Voters approved a major tax hike for Colorado Springs School District 11 in November 2017. Eighteen months later, they have reason for concern.
The school board and administration promised accountability and results. Voters trusted them, accepting a $3.75 increase in monthly taxes for every $100,000 in assessed valuation of their homes.
“This gives us a future for this district,” said Kevin Vick, president of the D-11 teachers union, the night of the election.
Then-Superintendent Nicholas Gledich declared “this is a game changer.” With this money, they told us, the district would succeed for teachers, kids and the rest of the community.
The district began collecting roughly $42 million in additional annual revenue a year ago in March. We see no big signs of progress.
The taxes, district officials assured, would pay for additional staff and reduce the number of personnel who leave the district. Retaining teachers was the single biggest reason residents of the Pikes Peak region’s largest school district should pay more taxes.
The Gazette’s editorial board so respects teachers, consistently advocating for more pay, we endorsed the tax increase in the interest of retaining teachers.
Here’s what things look like more than a year past the tax hike.
“At least 111 positions, including teachers and administrators, could be eliminated next school year,” explains a March 22 news story by Gazette education writer Debbie Kelley.
A preliminary budget for the 2019-20 school year proposed nixing 35 elementary school teachers, 20 high school teachers, nine middle school teachers, six administrators, three assistant principals and more.
The district also might close two alternative programs, and more.
“Everybody is going to be impacted by this; there are no sacred cows,” said Superintendent Michael Thomas. “You’re going to see some depressing stuff, some challenges for the district, but I’d like you to look at it as how do we use this to realign the resources to drive the direction for the future.”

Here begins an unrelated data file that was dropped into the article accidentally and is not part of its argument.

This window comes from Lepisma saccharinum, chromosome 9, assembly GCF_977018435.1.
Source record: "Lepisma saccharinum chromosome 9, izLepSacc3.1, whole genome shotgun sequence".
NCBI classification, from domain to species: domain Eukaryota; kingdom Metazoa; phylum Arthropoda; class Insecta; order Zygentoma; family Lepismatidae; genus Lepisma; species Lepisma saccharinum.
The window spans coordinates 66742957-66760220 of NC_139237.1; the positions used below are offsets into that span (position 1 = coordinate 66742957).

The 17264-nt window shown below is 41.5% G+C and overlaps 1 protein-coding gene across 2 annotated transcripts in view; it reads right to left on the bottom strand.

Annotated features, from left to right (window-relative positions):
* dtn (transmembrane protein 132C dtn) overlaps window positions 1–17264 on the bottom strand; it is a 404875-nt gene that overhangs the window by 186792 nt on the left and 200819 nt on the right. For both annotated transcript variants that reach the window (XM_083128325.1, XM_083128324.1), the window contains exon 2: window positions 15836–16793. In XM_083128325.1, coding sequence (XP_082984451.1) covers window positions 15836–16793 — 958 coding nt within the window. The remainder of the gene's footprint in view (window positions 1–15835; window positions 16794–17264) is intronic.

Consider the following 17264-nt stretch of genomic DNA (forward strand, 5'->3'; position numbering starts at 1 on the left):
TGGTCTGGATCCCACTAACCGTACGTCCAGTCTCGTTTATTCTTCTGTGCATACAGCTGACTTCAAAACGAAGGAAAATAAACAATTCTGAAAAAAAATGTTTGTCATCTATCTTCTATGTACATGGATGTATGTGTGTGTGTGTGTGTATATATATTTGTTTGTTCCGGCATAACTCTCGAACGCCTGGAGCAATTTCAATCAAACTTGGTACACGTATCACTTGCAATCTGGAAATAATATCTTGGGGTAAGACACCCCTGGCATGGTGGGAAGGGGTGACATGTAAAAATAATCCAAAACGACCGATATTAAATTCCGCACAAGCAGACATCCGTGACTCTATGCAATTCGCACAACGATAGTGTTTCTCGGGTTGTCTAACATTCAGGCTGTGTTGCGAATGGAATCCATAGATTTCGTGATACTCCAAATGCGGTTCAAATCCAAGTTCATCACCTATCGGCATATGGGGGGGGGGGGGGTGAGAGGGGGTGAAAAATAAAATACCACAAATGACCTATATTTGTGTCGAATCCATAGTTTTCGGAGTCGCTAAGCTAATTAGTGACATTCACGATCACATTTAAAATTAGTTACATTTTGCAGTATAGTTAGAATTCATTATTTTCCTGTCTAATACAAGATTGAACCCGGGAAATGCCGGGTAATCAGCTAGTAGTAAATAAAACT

Long story short, taxpayers are paying more for less. Their kids will have fewer teachers and reduced options.
Although all this comes under the watch of Thomas and the current board, these problems result from decades of district leaders failing to keep up with leading-edge school choice and other advances in modern education. Today’s leaders must get this district competitive, and they have no time to waste.
The district suffers financially, despite the tax increase, because fewer families send children to D-11 schools in record numbers. The Colorado Department of Education reports the past year’s D-11 enrollment decline of 1,000 students marks the largest in the district’s history. That means the district is failing, in the same sense a business fails when customers and sales decrease to the point of forced staff reductions.
Under the state’s school finance formula, money follows kids. To get more money, on a basis of enrollment, schools must produce results that appeal to parents and guardians.
Properly invested in outcomes, the tax increase would make the district more competitive and attractive to families choosing places to live. Desirable, competitive school districts attract good businesses and families to the areas they serve. Failing districts drive them away and keep them away.
Although we aren’t getting swift results with new taxes, we are getting promises — as we did before the tax increase.
“We’re undertaking opportunities to do planning and get feedback from our staff, the community and businesses to set the vision, objectives and goals, and refine the mission as necessary,” D-11 board chairman Jim Mason said in February, weeks before the district announced potential layoffs.
Going forward, voters should demand vision, objectives, refined missions and goals before throwing money at a concern. Mostly, voters should tie new taxes to outcomes. Fail to deliver results, fail to collect the next round of money.
D-11 school board members and administrators probably have reasonable rationale to explain their plummeting enrollment. None of it matters. We need great schools and better futures for our kids, not pink slips for the community’s outstanding teachers.
We elect and hire D-11 board members and personnel to deliver results, and we give them the money to do it. They need to right the ship.